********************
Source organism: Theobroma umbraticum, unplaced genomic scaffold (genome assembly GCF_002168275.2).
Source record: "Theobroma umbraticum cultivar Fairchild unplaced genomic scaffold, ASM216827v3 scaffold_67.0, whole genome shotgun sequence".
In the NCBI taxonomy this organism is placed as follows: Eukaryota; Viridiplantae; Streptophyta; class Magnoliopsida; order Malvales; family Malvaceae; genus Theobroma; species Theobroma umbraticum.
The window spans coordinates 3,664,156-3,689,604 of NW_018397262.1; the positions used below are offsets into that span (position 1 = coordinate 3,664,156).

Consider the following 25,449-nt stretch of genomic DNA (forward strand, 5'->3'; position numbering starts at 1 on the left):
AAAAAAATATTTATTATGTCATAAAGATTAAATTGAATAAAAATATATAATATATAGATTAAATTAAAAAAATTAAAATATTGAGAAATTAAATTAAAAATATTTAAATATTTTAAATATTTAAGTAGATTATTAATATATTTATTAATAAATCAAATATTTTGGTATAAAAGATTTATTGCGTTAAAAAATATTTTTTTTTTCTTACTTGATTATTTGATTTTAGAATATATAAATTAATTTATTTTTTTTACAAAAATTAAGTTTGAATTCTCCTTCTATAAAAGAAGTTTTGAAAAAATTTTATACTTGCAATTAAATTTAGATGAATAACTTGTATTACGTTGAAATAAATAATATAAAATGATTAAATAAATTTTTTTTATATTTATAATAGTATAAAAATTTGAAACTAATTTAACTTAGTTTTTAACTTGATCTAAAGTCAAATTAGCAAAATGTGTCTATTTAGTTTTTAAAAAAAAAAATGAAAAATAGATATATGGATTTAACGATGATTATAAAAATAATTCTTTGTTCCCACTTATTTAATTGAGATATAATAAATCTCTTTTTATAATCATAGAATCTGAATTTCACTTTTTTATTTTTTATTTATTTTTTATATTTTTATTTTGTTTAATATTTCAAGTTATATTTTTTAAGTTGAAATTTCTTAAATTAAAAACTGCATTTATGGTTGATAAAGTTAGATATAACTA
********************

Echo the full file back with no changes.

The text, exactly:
Source organism: Theobroma umbraticum, unplaced genomic scaffold (genome assembly GCF_002168275.2).
Source record: "Theobroma umbraticum cultivar Fairchild unplaced genomic scaffold, ASM216827v3 scaffold_67.0, whole genome shotgun sequence".
In the NCBI taxonomy this organism is placed as follows: Eukaryota; Viridiplantae; Streptophyta; class Magnoliopsida; order Malvales; family Malvaceae; genus Theobroma; species Theobroma umbraticum.
The window spans coordinates 3,664,156-3,689,604 of NW_018397262.1; the positions used below are offsets into that span (position 1 = coordinate 3,664,156).

Consider the following 25,449-nt stretch of genomic DNA (forward strand, 5'->3'; position numbering starts at 1 on the left):
AAAAAAATATTTATTATGTCATAAAGATTAAATTGAATAAAAATATATAATATATAGATTAAATTAAAAAAATTAAAATATTGAGAAATTAAATTAAAAATATTTAAATATTTTAAATATTTAAGTAGATTATTAATATATTTATTAATAAATCAAATATTTTGGTATAAAAGATTTATTGCGTTAAAAAATATTTTTTTTTTCTTACTTGATTATTTGATTTTAGAATATATAAATTAATTTATTTTTTTTACAAAAATTAAGTTTGAATTCTCCTTCTATAAAAGAAGTTTTGAAAAAATTTTATACTTGCAATTAAATTTAGATGAATAACTTGTATTACGTTGAAATAAATAATATAAAATGATTAAATAAATTTTTTTTATATTTATAATAGTATAAAAATTTGAAACTAATTTAACTTAGTTTTTAACTTGATCTAAAGTCAAATTAGCAAAATGTGTCTATTTAGTTTTTAAAAAAAAAAATGAAAAATAGATATATGGATTTAACGATGATTATAAAAATAATTCTTTGTTCCCACTTATTTAATTGAGATATAATAAATCTCTTTTTATAATCATAGAATCTGAATTTCACTTTTTTATTTTTTATTTATTTTTTATATTTTTATTTTGTTTAATATTTCAAGTTATATTTTTTAAGTTGAAATTTCTTAAATTAAAAACTGCATTTATGGTTGATAAAGTTAGATATAACTA